Post-GDPR, Deliveroo Probed Over Data Security

Post-GDPR, Deliveroo Probed For Data Security Lapse, Fraudulent Orders

The General Data Protection Regulation (GDPR), which went into effect May of 2018, has had some serious repercussions on tech companies all over Europe, but especially in the U.K.

The latest company to be affected may be food delivery app Deliveroo, according to a report in the Financial Times. The U.K. data protection watchdog is looking into the company after it reported “limited fraudulent activity” on some customers’ accounts.

Some customers complained that they’d been charged for orders they didn’t make, including one case in particular worth almost £1,000.

This is not the first time that Deliveroo has dealt with this issue, either. In 2016, customers took to social media to complain about a similar thing.

The Information Commissioner’s Office (ICO) said it was contacted by Deliveroo and was looking into it.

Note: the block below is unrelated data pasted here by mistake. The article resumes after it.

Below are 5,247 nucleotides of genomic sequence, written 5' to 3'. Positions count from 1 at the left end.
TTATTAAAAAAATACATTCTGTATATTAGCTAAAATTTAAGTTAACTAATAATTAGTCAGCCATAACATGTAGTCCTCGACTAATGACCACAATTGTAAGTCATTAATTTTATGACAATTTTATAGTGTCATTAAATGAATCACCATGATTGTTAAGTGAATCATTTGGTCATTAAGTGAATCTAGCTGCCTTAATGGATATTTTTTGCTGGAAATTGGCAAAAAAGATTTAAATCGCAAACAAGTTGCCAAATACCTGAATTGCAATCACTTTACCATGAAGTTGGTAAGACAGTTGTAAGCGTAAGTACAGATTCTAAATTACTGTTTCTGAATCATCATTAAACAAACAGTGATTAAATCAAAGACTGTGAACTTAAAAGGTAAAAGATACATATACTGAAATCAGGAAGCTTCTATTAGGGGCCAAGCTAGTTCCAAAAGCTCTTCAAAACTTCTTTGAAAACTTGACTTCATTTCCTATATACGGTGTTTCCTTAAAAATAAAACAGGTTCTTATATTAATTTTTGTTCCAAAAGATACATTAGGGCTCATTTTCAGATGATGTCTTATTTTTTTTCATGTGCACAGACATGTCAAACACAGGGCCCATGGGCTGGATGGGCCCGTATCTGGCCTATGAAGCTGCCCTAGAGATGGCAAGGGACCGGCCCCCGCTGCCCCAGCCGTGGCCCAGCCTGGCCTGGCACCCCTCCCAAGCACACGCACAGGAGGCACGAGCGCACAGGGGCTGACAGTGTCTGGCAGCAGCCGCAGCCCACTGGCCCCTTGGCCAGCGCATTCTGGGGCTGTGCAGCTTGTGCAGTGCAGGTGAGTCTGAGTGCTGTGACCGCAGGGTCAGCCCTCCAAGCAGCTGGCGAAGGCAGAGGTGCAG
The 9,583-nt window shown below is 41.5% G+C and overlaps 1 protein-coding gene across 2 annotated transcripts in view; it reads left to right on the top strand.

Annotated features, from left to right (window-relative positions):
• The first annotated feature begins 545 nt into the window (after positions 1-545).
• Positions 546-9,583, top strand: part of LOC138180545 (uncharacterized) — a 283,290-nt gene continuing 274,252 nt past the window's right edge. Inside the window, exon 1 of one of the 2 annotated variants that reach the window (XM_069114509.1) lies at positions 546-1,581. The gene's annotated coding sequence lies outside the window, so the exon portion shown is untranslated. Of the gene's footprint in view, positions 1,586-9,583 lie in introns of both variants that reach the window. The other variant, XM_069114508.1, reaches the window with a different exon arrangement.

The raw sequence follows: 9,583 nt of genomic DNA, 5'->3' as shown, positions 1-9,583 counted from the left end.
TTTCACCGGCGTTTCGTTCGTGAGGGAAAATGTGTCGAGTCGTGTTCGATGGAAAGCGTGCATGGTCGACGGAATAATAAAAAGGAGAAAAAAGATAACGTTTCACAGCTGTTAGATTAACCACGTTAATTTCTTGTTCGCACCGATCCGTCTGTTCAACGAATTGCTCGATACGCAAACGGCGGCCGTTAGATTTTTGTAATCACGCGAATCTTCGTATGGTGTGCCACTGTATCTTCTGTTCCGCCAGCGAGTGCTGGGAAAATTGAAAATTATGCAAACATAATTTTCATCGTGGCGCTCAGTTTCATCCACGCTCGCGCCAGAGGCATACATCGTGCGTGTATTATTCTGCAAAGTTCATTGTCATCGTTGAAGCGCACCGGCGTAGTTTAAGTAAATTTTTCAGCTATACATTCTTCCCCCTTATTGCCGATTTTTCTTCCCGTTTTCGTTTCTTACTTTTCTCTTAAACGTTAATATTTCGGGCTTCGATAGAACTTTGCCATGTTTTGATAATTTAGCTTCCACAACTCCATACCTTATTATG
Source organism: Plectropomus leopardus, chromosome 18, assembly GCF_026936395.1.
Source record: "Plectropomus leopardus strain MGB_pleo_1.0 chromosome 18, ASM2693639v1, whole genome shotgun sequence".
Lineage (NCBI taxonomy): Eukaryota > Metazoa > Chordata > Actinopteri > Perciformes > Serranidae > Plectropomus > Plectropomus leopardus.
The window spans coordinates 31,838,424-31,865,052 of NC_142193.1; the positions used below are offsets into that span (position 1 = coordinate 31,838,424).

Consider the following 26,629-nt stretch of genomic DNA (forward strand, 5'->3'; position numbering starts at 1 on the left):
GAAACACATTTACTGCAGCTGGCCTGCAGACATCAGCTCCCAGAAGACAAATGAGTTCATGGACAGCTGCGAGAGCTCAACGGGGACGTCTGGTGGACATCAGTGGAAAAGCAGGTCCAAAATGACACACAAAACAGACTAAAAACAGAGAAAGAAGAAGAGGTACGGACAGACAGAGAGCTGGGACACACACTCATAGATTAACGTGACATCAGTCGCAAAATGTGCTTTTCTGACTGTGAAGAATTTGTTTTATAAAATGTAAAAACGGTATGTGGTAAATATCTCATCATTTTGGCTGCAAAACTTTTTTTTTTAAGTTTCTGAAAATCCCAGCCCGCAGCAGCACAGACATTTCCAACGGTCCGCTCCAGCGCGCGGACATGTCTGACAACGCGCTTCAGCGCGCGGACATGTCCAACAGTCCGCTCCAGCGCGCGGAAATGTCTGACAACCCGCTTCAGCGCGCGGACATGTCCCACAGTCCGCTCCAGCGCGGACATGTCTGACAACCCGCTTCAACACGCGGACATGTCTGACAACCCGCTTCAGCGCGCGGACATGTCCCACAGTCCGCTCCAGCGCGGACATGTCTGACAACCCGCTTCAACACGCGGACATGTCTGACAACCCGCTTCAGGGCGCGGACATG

“The activity reported arises from customers using the same usernames and passwords on multiple online accounts and those details being involved in a data breach on another platform, not on Deliveroo,” a Deliveroo spokesperson said. “As soon as any customer makes us aware of fraudulent activity we immediately suspend their account to prevent further fraud. Deliveroo takes this issue extremely seriously and is constantly working to combat fraud on behalf of our users.”

Last week on Twitter, one customer said, “You still haven’t replied to any communications so how is that going to put me at ease? You have allowed nearly £1k of fraudulent transactions on my card. Fix it.”

Deliveroo replied to the comment and the money was refunded later the same day.

The GDPR has had a serious effect on tech companies, and one report found that some of the world’s biggest tech companies aren’t being compliant. In fact, of 14 major tech companies, a third had privacy clauses that were “potentially problematic” or contained “insufficient information.”

Another study found that only 29 percent of EU firms are GDPR compliant in the first place, and between May 25 and July 3 of 2018, there were 6,281 potentially GDPR-related complaints filed with the Information Commissioner’s Office.


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